So, you’re an adult who likes cartoons. I’m not talking about grown-up cartoons like Rick and Morty or Bojack Horseman, or more mainstream series like Bobs Burgers and The Simpsons. I mean kids cartoons. And if that’s you, welcome to the club. Cartoons are awesome. But when you’re over the age of 18 and still watching episodes of Pokemon people may look at you a little weird. Why? No idea. Perhaps they think cartoons are just for dumb babies (even though you totally aren’t one) or only for adults who never leave their mom’s basement (which is actually fine if you have a good relationship with your mom and she’s not charging you rent — that’s just economics). Perhaps they just don’t know what they’re missing (because they’re the dumb babies). But you know what? Who cares? Here are some perfectly good, iron-clad reasons why you, an actual adult with actual adult responsibilities, should be watching as many cartoons as you want.
Cartoons are art
Okay, let’s get this one out of the way first. Like comic books, graphic novels, and video games, cartoons have always inspired the “is this art?” question. You know what I say to that? Hell yeah. And I’m not just talking about obscure French and Russian animation that you’d watch at your local independent theater (although, to be fair, this cartoon about a hedgehog is bomb), I’m talking about any and all cartoons. Aeon Flux? Art. Adventure Time? Art. Tiny Toons? Absolutely art.
You don’t have to go to a museum or watch Persona to feel like you’ve been exposed to culture. You can just chill at home and watch a few episodes of The Angry Beavers and call it a damn day.
And here’s something else that’s cool: Cartoons employ artists who then get paid for doing what they love. Animation is one of the few art mediums (sorry, interpretive dance) that pays! So, indirectly you’re totally supporting the arts.
Cartoons are often better than what’s on live-action TV:
Obviously there’s some excellent live-action television out there, but for every Fargo and The Walking Dead, there’s a Wicked City (who?). On the other hand, there are many cartoons that have been cultural mainstays for decades. Can you even remember a time when The Simpsons or Looney Tunes weren’t around? What about South Park? That show came out when I was 13 and has been around almost twenty years. And it’s still got some razor-sharp commentary going on that makes it culturally relevant.
What would you rather watch? Whatever Quantico’s supposed to be or a couple of episodes of Kim Possible? Hard choices, right?
Cartoons are short
I know this doesn’t sound like it’s awesome, but hear me out: You’re a busy adult who’s on the go (or, like me, in bed until 2pm), do you really have time to watch a show that’s 58 minutes long without commercial breaks when you get home from work/class? Nah, man, you got stuff to do. What kind of stuff? I don’t know, you tell me. (Or don’t. Nothing wrong with a little mystery!) There’s something I do know, though: With cartoons like Robot Chicken, which don’t need to be watched in order and clock in at less than 15 minutes each, you’re going to have a lot more time to do all that stuff that you’re not telling me about.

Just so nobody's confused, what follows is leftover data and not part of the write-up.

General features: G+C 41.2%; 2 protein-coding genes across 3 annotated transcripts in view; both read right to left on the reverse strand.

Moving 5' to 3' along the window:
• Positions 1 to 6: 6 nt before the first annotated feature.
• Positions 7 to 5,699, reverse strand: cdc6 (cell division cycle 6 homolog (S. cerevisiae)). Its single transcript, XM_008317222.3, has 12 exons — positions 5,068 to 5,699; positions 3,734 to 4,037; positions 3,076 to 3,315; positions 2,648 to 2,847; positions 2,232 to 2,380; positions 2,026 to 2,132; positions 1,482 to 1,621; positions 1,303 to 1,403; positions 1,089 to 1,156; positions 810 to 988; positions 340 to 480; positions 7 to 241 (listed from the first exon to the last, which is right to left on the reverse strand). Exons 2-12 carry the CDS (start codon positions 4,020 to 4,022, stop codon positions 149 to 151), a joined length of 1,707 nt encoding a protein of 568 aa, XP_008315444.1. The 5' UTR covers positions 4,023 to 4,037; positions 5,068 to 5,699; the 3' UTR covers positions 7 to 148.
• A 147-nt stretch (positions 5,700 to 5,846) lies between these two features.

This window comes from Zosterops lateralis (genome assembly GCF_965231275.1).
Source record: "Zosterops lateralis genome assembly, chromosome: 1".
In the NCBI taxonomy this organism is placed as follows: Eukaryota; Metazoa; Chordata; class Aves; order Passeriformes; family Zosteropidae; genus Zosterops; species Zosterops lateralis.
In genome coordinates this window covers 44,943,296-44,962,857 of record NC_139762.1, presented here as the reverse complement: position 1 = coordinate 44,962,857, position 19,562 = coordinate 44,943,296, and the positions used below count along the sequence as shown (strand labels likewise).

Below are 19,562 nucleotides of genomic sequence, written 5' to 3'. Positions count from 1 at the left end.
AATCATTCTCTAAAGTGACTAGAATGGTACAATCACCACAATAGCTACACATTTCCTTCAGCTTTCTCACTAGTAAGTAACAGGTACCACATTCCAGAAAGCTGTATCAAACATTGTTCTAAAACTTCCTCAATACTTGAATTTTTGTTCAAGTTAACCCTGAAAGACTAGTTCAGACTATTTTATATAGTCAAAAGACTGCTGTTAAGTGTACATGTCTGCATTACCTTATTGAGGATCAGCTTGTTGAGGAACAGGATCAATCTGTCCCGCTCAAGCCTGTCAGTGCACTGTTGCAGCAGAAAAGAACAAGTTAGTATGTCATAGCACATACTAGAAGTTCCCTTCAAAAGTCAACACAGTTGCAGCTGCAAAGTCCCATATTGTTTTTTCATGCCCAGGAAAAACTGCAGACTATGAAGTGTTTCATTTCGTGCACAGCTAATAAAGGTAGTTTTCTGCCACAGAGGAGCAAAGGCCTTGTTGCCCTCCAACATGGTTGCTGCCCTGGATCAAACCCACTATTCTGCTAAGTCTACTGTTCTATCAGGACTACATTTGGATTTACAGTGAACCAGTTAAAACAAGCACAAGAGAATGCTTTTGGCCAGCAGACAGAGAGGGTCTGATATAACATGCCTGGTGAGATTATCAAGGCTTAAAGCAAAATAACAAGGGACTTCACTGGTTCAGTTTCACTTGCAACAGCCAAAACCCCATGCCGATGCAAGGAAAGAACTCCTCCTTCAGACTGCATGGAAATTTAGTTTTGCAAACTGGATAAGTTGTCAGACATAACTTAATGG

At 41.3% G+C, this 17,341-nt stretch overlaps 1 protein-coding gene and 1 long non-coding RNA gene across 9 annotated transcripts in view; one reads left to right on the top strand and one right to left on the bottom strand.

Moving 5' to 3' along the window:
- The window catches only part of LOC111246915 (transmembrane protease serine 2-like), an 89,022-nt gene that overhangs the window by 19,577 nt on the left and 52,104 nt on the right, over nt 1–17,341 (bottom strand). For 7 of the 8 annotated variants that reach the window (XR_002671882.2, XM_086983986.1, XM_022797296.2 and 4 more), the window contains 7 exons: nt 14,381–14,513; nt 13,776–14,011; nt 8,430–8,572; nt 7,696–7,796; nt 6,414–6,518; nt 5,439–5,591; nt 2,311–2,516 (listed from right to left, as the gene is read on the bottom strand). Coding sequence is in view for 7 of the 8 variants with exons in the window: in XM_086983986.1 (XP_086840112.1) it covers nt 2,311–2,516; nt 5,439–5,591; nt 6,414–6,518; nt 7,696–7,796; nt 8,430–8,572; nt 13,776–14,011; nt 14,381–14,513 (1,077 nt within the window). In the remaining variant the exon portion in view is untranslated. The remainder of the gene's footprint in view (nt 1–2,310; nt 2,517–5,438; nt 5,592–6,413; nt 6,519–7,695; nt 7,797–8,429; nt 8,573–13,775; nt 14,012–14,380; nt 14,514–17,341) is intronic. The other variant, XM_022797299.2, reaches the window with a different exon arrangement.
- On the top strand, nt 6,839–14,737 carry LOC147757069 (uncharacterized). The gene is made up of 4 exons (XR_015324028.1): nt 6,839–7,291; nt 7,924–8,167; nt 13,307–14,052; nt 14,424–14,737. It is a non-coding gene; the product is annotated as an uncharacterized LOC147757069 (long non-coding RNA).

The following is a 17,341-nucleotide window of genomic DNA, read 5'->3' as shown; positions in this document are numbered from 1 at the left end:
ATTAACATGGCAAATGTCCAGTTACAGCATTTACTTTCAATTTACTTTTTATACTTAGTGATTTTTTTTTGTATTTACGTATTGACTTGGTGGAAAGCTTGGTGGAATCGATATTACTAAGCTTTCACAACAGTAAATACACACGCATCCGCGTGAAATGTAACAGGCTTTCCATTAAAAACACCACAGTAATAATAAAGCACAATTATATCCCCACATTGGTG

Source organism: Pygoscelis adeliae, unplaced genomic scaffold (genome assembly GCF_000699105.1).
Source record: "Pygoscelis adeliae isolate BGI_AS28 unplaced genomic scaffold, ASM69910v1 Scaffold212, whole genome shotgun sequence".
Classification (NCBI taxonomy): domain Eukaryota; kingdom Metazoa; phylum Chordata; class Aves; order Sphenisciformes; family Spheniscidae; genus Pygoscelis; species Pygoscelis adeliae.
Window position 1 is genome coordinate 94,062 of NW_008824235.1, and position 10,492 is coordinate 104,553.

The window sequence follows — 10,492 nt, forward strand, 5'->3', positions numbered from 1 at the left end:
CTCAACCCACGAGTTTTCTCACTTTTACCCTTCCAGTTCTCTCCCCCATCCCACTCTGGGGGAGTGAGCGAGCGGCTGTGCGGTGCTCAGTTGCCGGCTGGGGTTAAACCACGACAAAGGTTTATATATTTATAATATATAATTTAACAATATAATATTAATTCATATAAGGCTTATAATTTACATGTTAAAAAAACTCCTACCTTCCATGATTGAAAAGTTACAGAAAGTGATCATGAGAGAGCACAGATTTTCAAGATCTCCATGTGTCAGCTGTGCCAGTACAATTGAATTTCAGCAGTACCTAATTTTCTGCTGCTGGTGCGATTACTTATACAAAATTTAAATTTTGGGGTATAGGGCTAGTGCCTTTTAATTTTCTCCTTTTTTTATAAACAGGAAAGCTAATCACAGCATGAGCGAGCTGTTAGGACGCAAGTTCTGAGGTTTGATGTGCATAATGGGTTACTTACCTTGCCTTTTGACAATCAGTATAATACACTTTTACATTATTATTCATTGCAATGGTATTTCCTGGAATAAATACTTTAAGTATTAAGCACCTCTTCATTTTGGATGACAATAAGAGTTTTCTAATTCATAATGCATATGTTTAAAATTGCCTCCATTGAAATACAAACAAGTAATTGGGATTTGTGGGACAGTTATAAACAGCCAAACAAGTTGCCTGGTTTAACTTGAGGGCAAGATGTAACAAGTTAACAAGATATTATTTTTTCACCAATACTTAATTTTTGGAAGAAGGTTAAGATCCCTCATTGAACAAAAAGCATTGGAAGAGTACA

Plus, cartoons don’t tax your attention span or make you feel guilty that you’re spending too much time on frivolous pursuits instead of adulting all over the place.
Cartoons will make you come down with a case of all the feels
Do you remember Courage, The Cowardly Dog and how absolutely terrifying it was? What about the sadness you felt along with Helga when you realized that Arnold might never notice how much she loved him? And those feelings of wanting to throw up every time Ren & Stimpy did something absolutely disgusting that would never fly on a live-action show? Yeah, you know what I’m talking about. And that’s just scraping the tip of the iceberg!
Let’s talk about Disney cartoons for one second. I’m an adult who watched Frozen for the first time in a room full of other adults that are generally pretty thick-skinned human beings. And, by God, if we all didn’t sigh when Elsa accidentally turned Anna into a block of ice or say “oh hell no!” when that evil prince guy finally revealed that he was a complete and utter monster (sorry for the spoilers). What about Fantasia, which is calculated to make you feel emotions you may not have known you were capable of any longer?
You want to feel some sh*t? Check out this list College Humor put together of the saddest moments in kids’ cartoons. I didn’t even remember that scene where Ash breaks up with Butterfree, but it is a total tearjerker. (Let me be honest with you, though, you should probably not be in a place where other people can judge you when you watch it.) And you know that most of the people watching Legend of Korra are adults, right? I’ve never heard a kid talk about that show, but you couldn’t go a day in college without hearing about it.
Cartoons can be empowering for both kids and adults.
You watch an episode of The Powerpuff Girls and tell me you don’t feel like going out to kick some ass and take names. You may not be a kid anymore, but Recess will still make you want to fight the man even though you basically are the man at this point. Sorry, it’s what happens when you age. But Pepper Ann doesn’t age, and she taught us all about friendship and being different and standing up for yourself. That was awesome.
This song from Adventure Time, for instance, empowered me to make myself some pancakes instead of leaving the house to buy groceries. Thanks, Adventure Time.